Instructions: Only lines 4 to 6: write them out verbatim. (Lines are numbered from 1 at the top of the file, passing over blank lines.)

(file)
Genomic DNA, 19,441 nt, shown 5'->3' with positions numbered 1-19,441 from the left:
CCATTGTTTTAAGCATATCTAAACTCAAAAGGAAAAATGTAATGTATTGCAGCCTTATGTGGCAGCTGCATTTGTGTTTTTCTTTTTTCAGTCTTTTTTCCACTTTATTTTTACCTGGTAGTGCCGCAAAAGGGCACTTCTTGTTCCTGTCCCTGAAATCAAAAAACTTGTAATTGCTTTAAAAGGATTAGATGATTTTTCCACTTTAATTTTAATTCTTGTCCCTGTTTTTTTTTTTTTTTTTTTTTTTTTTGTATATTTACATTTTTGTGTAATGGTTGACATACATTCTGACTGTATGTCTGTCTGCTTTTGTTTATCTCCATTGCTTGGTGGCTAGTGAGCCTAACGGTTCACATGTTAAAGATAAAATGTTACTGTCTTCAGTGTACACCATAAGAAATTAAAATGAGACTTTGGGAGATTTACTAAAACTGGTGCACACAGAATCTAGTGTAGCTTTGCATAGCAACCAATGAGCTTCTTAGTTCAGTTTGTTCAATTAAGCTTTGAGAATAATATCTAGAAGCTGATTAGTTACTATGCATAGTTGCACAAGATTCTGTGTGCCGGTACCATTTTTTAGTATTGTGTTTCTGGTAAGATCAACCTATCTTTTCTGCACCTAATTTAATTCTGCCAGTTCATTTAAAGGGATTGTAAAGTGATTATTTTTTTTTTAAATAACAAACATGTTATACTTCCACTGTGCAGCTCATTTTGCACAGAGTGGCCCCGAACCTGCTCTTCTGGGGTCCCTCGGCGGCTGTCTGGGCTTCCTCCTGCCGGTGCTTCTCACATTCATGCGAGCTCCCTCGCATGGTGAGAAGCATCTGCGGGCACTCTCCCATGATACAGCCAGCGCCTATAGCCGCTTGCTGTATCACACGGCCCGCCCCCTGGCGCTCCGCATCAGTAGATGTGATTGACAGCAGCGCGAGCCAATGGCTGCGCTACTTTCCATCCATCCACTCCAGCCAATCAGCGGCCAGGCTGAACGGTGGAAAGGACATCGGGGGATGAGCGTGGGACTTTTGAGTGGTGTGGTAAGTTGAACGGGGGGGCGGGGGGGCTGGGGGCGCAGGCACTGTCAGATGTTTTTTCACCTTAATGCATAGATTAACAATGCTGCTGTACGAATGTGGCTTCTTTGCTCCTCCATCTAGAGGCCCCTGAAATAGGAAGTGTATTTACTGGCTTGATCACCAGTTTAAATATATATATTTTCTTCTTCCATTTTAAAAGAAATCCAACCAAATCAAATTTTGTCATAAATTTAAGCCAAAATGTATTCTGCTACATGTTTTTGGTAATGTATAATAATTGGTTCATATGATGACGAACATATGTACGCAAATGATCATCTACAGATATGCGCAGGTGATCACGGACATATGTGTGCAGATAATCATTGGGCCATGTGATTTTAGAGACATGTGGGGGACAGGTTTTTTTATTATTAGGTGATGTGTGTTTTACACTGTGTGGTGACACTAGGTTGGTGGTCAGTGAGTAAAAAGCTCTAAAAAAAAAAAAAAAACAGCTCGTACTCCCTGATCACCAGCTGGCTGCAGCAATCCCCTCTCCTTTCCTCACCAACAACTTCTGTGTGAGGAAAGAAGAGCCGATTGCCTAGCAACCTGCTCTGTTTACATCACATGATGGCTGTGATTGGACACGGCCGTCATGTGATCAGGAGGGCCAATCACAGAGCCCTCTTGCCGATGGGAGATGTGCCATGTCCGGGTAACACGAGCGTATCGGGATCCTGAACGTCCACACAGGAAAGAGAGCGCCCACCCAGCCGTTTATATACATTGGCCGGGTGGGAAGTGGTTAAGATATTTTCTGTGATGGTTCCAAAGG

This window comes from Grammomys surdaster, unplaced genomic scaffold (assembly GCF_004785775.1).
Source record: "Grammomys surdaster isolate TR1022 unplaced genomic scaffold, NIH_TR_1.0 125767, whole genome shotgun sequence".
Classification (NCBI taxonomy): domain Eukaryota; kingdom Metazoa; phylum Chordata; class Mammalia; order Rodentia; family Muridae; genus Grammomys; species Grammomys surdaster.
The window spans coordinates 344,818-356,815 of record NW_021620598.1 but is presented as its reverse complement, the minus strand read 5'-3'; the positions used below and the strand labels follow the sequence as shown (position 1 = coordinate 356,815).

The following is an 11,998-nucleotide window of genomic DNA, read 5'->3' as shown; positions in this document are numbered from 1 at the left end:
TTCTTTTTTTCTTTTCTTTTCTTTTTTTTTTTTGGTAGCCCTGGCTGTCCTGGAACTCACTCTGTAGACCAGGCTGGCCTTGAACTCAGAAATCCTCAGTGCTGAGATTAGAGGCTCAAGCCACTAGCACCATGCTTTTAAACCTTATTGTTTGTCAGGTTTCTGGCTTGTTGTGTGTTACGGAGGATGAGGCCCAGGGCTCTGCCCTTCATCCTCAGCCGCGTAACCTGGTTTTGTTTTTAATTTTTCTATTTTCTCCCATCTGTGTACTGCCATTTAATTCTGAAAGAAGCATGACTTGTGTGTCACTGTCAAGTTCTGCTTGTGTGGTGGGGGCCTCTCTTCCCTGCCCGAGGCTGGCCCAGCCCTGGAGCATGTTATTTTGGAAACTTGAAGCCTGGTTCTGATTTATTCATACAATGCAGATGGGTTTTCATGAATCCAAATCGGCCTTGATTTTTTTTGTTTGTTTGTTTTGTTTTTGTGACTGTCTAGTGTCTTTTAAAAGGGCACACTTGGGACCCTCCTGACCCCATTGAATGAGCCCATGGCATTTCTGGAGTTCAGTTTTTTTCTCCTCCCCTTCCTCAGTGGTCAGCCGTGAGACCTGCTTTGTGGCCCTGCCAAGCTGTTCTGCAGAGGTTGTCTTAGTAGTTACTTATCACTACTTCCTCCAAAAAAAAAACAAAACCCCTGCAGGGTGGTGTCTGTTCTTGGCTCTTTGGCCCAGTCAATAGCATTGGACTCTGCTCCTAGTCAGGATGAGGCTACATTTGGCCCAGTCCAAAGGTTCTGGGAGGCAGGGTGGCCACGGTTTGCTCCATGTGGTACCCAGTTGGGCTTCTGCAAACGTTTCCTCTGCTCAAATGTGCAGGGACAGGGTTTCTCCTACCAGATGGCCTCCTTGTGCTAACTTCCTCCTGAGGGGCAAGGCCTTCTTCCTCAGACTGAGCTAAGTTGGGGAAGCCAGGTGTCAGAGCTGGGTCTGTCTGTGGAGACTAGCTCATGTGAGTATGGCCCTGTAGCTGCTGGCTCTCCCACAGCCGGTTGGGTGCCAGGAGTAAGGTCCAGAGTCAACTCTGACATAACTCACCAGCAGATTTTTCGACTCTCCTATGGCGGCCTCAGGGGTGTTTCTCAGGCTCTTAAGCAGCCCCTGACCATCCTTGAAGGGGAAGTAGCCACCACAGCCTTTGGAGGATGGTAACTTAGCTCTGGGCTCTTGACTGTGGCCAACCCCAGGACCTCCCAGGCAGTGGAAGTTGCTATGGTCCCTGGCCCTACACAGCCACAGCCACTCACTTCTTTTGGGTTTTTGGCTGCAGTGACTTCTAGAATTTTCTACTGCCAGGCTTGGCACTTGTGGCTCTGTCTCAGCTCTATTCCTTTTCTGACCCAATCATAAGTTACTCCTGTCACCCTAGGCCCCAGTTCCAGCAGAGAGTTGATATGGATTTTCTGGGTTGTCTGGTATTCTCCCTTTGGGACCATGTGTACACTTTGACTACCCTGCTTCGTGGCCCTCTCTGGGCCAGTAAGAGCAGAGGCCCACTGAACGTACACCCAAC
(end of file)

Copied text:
Source record: "Grammomys surdaster isolate TR1022 unplaced genomic scaffold, NIH_TR_1.0 125767, whole genome shotgun sequence".
Classification (NCBI taxonomy): domain Eukaryota; kingdom Metazoa; phylum Chordata; class Mammalia; order Rodentia; family Muridae; genus Grammomys; species Grammomys surdaster.
The window spans coordinates 344,818-356,815 of record NW_021620598.1 but is presented as its reverse complement, the minus strand read 5'-3'; the positions used below and the strand labels follow the sequence as shown (position 1 = coordinate 356,815).